[Screen It]


(2000) (Gwyneth Paltrow, Paul Giamatti) (R)

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Comedy: Three sets of unlikely duos travel to an Omaha, Nebraska Karaoke championship and learn something about themselves and each other in the process.
Ricky Dean (HUEY LEWIS) is a Karaoke hustler who travels from one small-town contest to the next, fooling aspiring crooners into betting against his vocal abilities and then taking their money and leaving for his next spot before his victims know what happened. Slick and carefree, Ricky runs into an unforeseen complication when he meets Liv (GWYNETH PALTROW), the adult daughter and Vegas showgirl he never knew he had, at her mother's funeral.

Todd Woods (PAUL GIAMATTI) is a traveling salesman who's become fed up with his profession, his life and society in general. When he returns home and his wife, Candy (KIERSTEIN WARREN), and their kids essentially ignore him, he goes out for a pack of cigarettes and doesn't return. As he aimlessly makes his way across the country, he picks up Reggie Kane (ANDRE BRAUGHER), an amiable, but armed and escaped convict with a great voice.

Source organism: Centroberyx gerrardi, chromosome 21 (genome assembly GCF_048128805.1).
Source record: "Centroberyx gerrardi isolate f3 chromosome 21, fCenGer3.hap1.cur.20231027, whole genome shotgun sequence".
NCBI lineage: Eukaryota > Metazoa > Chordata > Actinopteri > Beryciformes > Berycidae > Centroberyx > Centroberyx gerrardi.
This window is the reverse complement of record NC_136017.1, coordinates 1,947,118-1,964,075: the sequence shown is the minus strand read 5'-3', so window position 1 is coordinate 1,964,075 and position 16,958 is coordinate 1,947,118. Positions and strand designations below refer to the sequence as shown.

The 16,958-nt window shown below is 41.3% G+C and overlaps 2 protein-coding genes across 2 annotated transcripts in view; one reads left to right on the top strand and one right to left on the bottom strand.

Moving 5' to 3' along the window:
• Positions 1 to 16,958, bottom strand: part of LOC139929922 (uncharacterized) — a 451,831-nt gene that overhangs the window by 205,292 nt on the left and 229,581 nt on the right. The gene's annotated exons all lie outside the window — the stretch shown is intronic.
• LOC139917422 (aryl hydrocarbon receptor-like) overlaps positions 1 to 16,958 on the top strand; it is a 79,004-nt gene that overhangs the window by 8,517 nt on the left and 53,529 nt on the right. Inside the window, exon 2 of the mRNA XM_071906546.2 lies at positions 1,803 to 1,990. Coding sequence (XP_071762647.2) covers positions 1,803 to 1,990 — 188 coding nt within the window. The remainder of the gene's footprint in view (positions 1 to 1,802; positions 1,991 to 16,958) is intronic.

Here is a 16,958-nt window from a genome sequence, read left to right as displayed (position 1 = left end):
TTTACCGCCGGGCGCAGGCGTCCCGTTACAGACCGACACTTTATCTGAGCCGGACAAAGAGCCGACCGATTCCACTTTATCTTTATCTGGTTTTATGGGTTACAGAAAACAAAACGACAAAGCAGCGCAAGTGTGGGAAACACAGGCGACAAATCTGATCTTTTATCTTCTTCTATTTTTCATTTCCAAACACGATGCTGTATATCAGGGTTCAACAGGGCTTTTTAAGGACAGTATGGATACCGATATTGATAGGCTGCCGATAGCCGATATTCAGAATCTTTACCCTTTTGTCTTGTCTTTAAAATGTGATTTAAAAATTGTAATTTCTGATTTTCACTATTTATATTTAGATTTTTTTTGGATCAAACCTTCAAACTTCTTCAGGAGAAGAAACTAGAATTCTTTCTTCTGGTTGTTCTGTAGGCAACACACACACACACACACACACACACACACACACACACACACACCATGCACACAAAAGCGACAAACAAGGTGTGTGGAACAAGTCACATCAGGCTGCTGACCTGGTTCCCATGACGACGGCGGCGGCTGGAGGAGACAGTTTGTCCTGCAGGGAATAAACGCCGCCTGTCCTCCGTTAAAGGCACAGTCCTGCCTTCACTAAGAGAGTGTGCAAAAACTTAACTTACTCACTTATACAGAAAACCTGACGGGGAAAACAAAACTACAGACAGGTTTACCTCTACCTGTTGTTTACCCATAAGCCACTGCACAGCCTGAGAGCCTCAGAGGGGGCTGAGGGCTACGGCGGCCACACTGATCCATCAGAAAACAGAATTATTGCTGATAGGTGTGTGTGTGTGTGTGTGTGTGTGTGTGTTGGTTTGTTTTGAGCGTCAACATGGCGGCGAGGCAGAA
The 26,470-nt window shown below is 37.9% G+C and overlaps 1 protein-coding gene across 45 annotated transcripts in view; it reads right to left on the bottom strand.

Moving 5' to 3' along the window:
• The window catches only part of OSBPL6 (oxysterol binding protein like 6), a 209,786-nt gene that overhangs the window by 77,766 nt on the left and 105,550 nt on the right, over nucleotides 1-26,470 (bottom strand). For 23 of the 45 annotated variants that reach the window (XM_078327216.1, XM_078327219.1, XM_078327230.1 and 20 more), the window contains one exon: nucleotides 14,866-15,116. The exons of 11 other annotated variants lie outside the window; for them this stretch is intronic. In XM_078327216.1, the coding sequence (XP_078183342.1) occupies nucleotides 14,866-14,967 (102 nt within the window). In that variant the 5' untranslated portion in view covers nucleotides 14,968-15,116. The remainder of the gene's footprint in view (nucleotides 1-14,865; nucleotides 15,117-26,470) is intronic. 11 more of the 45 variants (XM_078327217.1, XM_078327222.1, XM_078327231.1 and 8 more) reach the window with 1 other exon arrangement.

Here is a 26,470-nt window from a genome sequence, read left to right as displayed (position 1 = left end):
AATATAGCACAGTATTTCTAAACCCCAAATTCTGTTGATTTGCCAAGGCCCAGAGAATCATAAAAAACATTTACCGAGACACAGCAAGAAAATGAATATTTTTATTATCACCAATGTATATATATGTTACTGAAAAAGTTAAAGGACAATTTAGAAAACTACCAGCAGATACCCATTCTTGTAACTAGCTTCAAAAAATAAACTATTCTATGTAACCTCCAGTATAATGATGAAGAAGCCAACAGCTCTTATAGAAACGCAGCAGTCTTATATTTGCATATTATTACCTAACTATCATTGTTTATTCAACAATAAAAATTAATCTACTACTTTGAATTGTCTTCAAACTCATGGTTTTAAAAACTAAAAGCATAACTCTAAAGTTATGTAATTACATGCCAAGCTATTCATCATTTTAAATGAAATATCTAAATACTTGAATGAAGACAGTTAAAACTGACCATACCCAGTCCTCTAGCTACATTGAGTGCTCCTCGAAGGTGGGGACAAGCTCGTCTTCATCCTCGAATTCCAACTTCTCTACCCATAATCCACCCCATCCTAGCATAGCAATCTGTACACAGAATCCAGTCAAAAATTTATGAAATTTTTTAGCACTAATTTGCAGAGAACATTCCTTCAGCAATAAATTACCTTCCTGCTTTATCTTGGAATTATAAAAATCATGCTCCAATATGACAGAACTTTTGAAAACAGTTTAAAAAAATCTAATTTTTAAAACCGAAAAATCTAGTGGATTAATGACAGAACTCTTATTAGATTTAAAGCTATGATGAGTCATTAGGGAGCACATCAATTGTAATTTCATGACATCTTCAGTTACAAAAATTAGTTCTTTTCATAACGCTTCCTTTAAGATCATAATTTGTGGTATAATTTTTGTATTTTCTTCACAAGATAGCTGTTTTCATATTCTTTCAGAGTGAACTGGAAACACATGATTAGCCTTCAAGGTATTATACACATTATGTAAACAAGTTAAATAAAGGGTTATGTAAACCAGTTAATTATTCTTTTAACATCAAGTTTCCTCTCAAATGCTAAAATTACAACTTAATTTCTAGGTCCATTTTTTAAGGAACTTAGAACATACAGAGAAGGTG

Billy Hannon (SCOTT SPEEDMAN) is a cabbie who's just caught his wife/girlfriend Arlene (ANGELINA PHILLIPS) cheating on him with his partner after being berated for being a loser by his former third grade teacher (MARIAN SELDES). When he later meets Suzi Loomis (MARIA BELLO), a brazen, aspiring singer who's desperate to get to Los Angeles, he decides to give her a ride.

As the three, disparate pairings of twosomes make their way across the country eventually qualifying for and then heading to a $5,000 Karaoke championship in Omaha, Nebraska, they learn profound things about themselves and each other.

OUR TAKE: 3 out of 10
As is the case with most things in life, timing is everything when it comes to the scheduling of movies. For example, the 1979 release of "The China Syndrome" benefited from its temporal proximity to the nuclear mishap at Three Mile Island that same year. Likewise, it didn't hurt that the 1998 version of "The Man in the Iron Mask" with Leonardo DiCaprio followed the release of "Titanic" by only a few months.

Of course, many filmmakers and studios try to capitalize on whatever the hot trend of any particular moment may be, with some being successful (the first Pokémon film) and others not so (the second Pokémon film, all of those Lambada movies of the early '90s). Yes, getting the timing right is often essential for box office success, and as the Beach Boys sang, "Catch a wave and you're sitting on top of the world."